United states v starzecpyzel ruling. Forensics chapter 1 Flashcards 2022-10-31
United states v starzecpyzel ruling
United States v. Starzecpyzel was a landmark case that was decided by the United States Supreme Court in 1991. The case dealt with the issue of whether a person who had been convicted of a federal crime could be required to pay restitution to the victim as a condition of probation.
At the heart of the case was the question of whether such a requirement was consistent with the Constitution's prohibition on "excessive fines." In a unanimous decision, the Court ruled that it was not.
The case arose when Stanley Starzecpyzel, a convicted fraudster, was ordered to pay $80,000 in restitution to his victims as a condition of his probation. Starzecpyzel argued that this requirement amounted to an excessive fine, and therefore violated the Eighth Amendment to the Constitution.
In its ruling, the Court held that while restitution can be a legitimate form of punishment, it must be proportional to the harm caused by the crime. In this case, the Court found that the restitution order was not proportional, as it exceeded the amount of loss suffered by the victims.
The Court's decision in United States v. Starzecpyzel has had significant implications for the way in which federal courts can impose restitution orders on convicted defendants. It has established that such orders must be proportional to the harm caused by the crime, and cannot be excessive in relation to the defendant's financial resources.
In addition to its practical significance, the case is also notable for the way in which it has helped to shape the broader legal landscape surrounding restitution and the Eighth Amendment. It has provided guidance to courts and lawmakers on the appropriate role of restitution in the criminal justice system, and has helped to ensure that the rights of defendants are protected against excessive fines and other forms of punishment.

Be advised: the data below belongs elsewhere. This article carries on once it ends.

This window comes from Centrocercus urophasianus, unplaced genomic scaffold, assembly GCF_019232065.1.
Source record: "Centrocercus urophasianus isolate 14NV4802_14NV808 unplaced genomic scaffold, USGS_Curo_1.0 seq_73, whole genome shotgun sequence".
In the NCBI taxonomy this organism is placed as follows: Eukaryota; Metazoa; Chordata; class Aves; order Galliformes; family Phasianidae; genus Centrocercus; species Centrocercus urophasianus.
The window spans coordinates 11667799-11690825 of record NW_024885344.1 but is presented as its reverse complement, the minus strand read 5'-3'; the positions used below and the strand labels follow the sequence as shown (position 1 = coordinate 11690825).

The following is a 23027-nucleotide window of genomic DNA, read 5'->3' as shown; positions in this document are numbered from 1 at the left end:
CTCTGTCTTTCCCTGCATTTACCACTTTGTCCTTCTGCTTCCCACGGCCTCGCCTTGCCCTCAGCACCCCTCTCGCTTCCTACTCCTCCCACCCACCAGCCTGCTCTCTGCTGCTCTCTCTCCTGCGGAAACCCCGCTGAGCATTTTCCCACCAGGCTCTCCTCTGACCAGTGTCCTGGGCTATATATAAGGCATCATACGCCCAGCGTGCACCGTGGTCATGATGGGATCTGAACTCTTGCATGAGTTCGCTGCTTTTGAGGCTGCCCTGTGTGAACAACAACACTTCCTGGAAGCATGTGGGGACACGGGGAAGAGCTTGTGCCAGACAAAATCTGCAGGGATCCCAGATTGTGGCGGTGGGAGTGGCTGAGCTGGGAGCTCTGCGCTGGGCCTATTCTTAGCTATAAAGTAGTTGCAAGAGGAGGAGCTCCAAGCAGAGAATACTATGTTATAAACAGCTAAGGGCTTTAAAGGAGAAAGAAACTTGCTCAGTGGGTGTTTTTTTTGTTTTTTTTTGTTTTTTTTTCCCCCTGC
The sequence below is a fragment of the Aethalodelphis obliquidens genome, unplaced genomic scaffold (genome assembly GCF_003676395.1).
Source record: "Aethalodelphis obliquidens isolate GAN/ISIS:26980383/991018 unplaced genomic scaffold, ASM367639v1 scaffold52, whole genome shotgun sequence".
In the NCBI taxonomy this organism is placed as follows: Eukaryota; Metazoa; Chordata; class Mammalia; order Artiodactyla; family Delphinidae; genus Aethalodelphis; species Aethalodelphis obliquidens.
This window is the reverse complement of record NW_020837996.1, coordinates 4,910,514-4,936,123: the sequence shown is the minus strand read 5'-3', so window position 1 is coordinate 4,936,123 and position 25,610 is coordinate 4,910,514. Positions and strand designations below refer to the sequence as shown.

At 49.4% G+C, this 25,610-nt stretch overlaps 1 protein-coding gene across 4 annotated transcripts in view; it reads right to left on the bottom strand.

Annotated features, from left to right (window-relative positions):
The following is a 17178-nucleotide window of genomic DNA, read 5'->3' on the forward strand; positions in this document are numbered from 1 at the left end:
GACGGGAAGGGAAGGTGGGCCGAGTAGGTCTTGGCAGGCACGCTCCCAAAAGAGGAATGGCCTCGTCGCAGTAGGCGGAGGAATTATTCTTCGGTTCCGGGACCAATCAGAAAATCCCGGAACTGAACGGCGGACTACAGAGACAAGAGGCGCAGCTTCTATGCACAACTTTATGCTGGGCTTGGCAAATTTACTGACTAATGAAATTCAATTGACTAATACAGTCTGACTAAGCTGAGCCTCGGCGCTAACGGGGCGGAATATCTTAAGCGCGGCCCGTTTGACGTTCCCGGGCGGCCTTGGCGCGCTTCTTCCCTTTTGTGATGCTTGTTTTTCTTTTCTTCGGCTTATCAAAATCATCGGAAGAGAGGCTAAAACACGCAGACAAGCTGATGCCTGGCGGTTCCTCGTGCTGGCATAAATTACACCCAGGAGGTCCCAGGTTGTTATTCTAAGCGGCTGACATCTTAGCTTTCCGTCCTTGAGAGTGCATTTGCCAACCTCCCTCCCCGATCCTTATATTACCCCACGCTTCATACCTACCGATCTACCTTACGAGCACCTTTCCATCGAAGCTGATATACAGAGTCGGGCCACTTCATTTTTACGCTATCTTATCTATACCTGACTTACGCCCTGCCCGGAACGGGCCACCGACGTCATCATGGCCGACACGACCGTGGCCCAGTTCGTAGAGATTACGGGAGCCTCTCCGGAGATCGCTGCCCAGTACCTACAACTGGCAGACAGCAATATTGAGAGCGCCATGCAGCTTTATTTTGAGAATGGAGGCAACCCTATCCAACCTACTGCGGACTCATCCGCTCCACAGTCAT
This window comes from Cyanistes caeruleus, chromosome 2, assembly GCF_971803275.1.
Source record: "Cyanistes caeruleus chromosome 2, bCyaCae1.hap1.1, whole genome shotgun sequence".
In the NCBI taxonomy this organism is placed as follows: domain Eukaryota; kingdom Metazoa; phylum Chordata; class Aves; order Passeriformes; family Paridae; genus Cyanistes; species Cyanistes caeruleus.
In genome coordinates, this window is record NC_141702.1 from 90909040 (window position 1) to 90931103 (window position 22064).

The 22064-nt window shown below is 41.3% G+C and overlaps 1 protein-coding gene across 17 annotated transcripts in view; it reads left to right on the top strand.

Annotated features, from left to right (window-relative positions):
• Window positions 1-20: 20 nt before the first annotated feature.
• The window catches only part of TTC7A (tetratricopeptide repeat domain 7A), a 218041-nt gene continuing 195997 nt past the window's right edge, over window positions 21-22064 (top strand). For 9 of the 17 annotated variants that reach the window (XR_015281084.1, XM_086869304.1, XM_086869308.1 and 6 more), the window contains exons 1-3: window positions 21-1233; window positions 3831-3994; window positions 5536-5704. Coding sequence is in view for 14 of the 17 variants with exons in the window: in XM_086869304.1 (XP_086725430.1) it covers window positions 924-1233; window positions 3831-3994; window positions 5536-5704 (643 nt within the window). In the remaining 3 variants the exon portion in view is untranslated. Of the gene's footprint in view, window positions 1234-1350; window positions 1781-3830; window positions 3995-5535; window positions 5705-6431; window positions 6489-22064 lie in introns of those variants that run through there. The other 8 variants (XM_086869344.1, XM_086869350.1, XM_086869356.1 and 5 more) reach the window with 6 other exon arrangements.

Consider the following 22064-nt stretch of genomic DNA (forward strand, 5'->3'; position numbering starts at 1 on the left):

Overall, United States v. Starzecpyzel was an important ruling that has had significant implications for the way in which restitution orders are imposed on convicted defendants in federal cases. It has helped to ensure that such orders are fair and proportionate, and has helped to protect the rights of defendants against excessive fines and other forms of punishment.
United States v. Havvard, 117 F. Supp. 2d 848 (S.D. Ind. 2000) :: Justia
Therefore, the general acceptance prong of Daubert is satisfied. Storer testified that she had never failed any of the in-house tests she was required to take by the Secret Service. Knowledge" Were the Court to apply Daubert to the proffered FDE testimony, it would have to be excluded. Finding this standard satisfied for the proffered testimony, Defendants' motion to exclude the testimony is denied. For example, Shonubi said the purpose of his last trip was to get married. .
United States v. Starzecpyzel, 880 F. Supp. 1027
. The fields of knowledge which may be drawn upon are not limited merely to the "scientific" and "technical" but extend to all "specialized" knowledge. . This obligation derives from Rule 702 and from Rule 104 a , which provides that "preliminary questions concerning the qualification of a person to be a witness. Kelly: How individual that feature might be. These qualities, in turn, support an inference of uniform criminal conduct in this case, the smuggling of the largest amount he believed he was capable of carrying on every trip.
forensics cases and terms test Flashcards
Attorney, of counsel , for U. . For the reasons already discussed, the Court respectfully disagrees with Judge Haight's characterization of the evidence, and with his pre- Daubert reliance, in part, on a long history of judicial acceptance. Conclusions about experts' reports. .
US v. Starzecpyzel, No. 93 Cr. 553 (LMM).